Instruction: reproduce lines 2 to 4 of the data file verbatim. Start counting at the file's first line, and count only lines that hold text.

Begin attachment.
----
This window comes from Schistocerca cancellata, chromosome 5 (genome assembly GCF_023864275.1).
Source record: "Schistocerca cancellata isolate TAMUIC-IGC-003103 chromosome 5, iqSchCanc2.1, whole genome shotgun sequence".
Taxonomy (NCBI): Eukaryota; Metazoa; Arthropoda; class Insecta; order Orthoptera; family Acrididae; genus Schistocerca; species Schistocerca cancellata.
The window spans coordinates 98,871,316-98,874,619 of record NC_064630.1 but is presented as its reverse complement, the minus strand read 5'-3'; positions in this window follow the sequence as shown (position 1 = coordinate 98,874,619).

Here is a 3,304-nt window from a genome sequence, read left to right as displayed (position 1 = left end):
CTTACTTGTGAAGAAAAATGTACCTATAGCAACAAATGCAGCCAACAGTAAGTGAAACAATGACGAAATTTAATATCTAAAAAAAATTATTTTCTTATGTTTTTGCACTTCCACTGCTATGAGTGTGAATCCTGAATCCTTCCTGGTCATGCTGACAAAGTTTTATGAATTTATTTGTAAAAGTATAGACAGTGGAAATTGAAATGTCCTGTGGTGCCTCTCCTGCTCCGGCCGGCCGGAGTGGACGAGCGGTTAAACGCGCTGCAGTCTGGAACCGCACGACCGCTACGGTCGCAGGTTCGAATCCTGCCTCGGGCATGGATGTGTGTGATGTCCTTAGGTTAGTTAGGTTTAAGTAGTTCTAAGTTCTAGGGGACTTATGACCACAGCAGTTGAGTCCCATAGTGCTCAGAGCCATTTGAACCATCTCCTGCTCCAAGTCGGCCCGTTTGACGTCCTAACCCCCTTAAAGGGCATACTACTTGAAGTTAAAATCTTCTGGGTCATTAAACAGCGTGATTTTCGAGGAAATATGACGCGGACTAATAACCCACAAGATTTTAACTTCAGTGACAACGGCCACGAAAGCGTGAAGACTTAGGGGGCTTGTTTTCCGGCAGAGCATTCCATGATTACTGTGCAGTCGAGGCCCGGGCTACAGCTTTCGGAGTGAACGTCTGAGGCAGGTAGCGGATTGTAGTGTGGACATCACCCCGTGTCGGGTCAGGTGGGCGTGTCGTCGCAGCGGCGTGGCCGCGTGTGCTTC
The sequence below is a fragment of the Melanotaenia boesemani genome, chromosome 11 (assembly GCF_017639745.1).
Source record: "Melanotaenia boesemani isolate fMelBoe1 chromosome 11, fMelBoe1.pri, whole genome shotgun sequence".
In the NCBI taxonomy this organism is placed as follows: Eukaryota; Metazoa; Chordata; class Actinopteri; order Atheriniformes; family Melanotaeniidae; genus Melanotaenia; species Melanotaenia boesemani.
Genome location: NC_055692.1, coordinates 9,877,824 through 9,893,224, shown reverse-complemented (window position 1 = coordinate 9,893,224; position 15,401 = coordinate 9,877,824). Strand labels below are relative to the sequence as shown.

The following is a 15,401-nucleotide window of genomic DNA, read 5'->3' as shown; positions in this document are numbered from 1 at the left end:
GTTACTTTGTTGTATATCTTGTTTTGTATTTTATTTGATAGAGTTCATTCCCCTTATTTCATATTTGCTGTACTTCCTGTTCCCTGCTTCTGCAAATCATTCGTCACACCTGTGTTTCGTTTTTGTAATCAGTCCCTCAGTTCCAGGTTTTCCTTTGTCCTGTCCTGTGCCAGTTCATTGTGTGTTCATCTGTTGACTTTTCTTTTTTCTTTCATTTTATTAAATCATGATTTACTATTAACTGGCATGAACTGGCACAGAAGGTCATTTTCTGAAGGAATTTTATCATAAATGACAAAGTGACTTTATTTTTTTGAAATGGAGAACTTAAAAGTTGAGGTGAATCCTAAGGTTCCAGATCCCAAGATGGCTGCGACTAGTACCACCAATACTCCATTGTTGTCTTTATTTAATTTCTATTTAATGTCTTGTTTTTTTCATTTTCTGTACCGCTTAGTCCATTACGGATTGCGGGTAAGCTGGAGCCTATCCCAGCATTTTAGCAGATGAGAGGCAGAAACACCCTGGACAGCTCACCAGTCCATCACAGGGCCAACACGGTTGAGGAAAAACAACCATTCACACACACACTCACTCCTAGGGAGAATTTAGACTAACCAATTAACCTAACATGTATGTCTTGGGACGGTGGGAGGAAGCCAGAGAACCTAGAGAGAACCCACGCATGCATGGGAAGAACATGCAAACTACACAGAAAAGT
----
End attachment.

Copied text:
Source record: "Schistocerca cancellata isolate TAMUIC-IGC-003103 chromosome 5, iqSchCanc2.1, whole genome shotgun sequence".
Taxonomy (NCBI): Eukaryota; Metazoa; Arthropoda; class Insecta; order Orthoptera; family Acrididae; genus Schistocerca; species Schistocerca cancellata.
The window spans coordinates 98,871,316-98,874,619 of record NC_064630.1 but is presented as its reverse complement, the minus strand read 5'-3'; positions in this window follow the sequence as shown (position 1 = coordinate 98,874,619).